John Craig died 1655. Physician to James VI and Charles I. Third son of the reformer's nephew Thomas Craig. This seems to be the portrait of "John Craig" which Hew Scott mentions and Kirkwood Hewat describes in great detail. They both seem to think it was the reformer although Kerr casts doubt on this.
One of Psalms translated by John Craig ("I.C.") ca. AD 1564, Scottish Psalter

John Willock, later one of the "six Johns" of the Scots Confession, was known to have been in London in the summer of 1560 and a meeting has been suggested, Kerr calling it "more than likely".

John Lesley

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Scottish Roman Catholic bishop and historian.

Scottish Roman Catholic bishop and historian.

He was present at the disputation held in Edinburgh in 1561, when Knox and Willox were his antagonists.

The Preaching of Knox before the Lords of the Congregation, 10th June 1559 (David Wilkie, 1832)

Lords of the Congregation

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The Lords of the Congregation (Lairds o the Congregatioun), originally styling themselves "the Faithful", were a group of Protestant Scottish nobles who in the mid-16th century favoured a reformation of the Catholic church according to Protestant principles and a Scottish-English alliance.

The Lords of the Congregation (Lairds o the Congregatioun), originally styling themselves "the Faithful", were a group of Protestant Scottish nobles who in the mid-16th century favoured a reformation of the Catholic church according to Protestant principles and a Scottish-English alliance.

The Preaching of Knox before the Lords of the Congregation, 10th June 1559 (David Wilkie, 1832)

John Willock.

All Saints with Holy Trinity, Loughborough

All Saints Church, Loughborough

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Church of England parish church of the town of Loughborough, Leicestershire within the Diocese of Leicester.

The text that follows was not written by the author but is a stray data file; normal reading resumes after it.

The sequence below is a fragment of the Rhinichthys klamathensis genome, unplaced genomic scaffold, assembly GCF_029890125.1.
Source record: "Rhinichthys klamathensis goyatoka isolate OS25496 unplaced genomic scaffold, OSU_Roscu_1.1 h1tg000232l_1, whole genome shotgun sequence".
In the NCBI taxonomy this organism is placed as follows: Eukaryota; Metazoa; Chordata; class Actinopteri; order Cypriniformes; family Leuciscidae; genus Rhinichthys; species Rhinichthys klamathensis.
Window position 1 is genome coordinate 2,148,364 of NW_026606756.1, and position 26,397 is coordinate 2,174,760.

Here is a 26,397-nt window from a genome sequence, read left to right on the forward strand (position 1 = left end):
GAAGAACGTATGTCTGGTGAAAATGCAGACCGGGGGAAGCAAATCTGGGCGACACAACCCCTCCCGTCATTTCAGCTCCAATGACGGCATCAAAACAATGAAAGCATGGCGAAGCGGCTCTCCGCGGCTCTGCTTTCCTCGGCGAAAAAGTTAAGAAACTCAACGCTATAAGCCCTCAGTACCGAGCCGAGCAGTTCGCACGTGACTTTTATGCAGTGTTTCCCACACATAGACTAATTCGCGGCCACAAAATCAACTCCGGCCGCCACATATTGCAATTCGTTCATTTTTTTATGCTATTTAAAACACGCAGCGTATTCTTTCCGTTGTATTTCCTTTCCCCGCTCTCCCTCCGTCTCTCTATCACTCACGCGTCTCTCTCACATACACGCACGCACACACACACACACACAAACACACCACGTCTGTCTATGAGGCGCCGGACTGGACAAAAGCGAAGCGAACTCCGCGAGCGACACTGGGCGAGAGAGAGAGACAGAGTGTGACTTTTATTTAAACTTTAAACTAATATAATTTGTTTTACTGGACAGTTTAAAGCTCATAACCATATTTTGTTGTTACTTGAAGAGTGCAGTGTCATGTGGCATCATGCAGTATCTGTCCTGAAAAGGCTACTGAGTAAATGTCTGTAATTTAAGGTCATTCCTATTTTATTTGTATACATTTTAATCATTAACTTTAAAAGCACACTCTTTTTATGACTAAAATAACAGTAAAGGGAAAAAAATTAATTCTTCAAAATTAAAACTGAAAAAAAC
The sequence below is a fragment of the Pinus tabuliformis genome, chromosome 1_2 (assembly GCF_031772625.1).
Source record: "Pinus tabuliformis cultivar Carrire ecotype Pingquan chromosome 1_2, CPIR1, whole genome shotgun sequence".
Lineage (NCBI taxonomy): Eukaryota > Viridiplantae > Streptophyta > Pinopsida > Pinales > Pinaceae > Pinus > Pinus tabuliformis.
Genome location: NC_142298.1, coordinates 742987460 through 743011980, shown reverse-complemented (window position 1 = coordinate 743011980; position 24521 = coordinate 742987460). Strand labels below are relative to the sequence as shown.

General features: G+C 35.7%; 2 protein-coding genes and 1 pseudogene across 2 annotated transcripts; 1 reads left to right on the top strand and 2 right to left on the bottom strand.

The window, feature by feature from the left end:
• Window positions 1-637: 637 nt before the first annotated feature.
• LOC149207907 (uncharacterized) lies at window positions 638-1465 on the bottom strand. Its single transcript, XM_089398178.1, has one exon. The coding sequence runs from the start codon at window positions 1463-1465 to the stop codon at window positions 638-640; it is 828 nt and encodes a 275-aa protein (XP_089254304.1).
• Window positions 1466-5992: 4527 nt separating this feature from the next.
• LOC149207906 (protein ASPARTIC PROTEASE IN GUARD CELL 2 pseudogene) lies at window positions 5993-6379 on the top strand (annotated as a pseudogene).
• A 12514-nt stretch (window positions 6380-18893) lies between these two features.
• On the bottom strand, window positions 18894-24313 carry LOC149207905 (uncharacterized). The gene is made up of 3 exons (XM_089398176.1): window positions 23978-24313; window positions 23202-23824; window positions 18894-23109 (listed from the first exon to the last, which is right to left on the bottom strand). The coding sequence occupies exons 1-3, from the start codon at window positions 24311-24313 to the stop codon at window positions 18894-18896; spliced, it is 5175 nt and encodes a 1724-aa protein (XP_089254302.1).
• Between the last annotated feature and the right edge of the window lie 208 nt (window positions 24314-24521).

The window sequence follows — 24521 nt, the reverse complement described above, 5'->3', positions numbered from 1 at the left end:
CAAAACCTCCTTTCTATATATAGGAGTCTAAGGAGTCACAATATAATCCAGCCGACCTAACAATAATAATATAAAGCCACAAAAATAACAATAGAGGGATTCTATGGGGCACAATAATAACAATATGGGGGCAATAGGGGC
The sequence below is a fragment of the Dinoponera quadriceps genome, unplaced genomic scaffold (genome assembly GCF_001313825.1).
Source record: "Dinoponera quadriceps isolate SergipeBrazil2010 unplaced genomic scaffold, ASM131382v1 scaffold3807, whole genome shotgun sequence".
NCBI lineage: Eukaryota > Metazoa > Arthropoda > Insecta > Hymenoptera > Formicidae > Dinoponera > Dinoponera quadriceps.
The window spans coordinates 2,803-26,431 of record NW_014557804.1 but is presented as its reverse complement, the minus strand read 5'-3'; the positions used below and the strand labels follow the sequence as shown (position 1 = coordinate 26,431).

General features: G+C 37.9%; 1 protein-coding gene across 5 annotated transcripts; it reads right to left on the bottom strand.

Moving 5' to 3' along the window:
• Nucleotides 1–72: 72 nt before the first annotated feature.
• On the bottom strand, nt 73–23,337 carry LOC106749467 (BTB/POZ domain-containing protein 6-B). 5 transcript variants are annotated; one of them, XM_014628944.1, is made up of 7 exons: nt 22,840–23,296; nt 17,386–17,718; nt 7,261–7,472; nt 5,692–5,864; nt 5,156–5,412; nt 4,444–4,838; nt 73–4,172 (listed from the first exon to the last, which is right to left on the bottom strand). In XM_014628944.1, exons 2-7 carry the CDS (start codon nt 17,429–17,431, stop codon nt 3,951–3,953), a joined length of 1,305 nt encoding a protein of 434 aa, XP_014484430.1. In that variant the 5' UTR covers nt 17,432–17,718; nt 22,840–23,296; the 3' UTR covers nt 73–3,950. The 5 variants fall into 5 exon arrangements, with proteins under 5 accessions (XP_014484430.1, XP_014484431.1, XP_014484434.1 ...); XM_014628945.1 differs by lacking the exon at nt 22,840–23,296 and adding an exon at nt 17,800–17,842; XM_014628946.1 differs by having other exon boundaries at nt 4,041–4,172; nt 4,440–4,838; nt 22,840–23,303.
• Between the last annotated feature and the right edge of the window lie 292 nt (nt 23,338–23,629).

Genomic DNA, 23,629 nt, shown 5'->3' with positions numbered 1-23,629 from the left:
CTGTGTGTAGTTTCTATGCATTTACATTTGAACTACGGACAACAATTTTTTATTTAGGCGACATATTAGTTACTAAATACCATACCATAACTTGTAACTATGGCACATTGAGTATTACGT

Church of England parish church of the town of Loughborough, Leicestershire within the Diocese of Leicester.

All Saints with Holy Trinity, Loughborough

John Willock 1559 – 1585 (restored)

Quintin Kennedy

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Scottish abbot from a noble background, one of the last Catholic opponents of the Scottish Reformation.

Scottish abbot from a noble background, one of the last Catholic opponents of the Scottish Reformation.

In the spring of 1559 the reformer John Willock, preached in Ayr against the Catholic mass, and Kennedy challenged him to a public discussion.

Book of Discipline (Church of Scotland)

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The Book of Discipline refers to two works regulative of ecclesiastical order in the Church of Scotland, known as The First Book of Discipline (1560) and The Second Book of Discipline (1578), drawn up and printed in the Scottish Reformation.

The Book of Discipline refers to two works regulative of ecclesiastical order in the Church of Scotland, known as The First Book of Discipline (1560) and The Second Book of Discipline (1578), drawn up and printed in the Scottish Reformation.

However, they were unhappy with the document and established a committee of "six Johns", including Knox, John Winram, John Spottiswood, John Willock, John Douglas and John Row, to produce a revised version.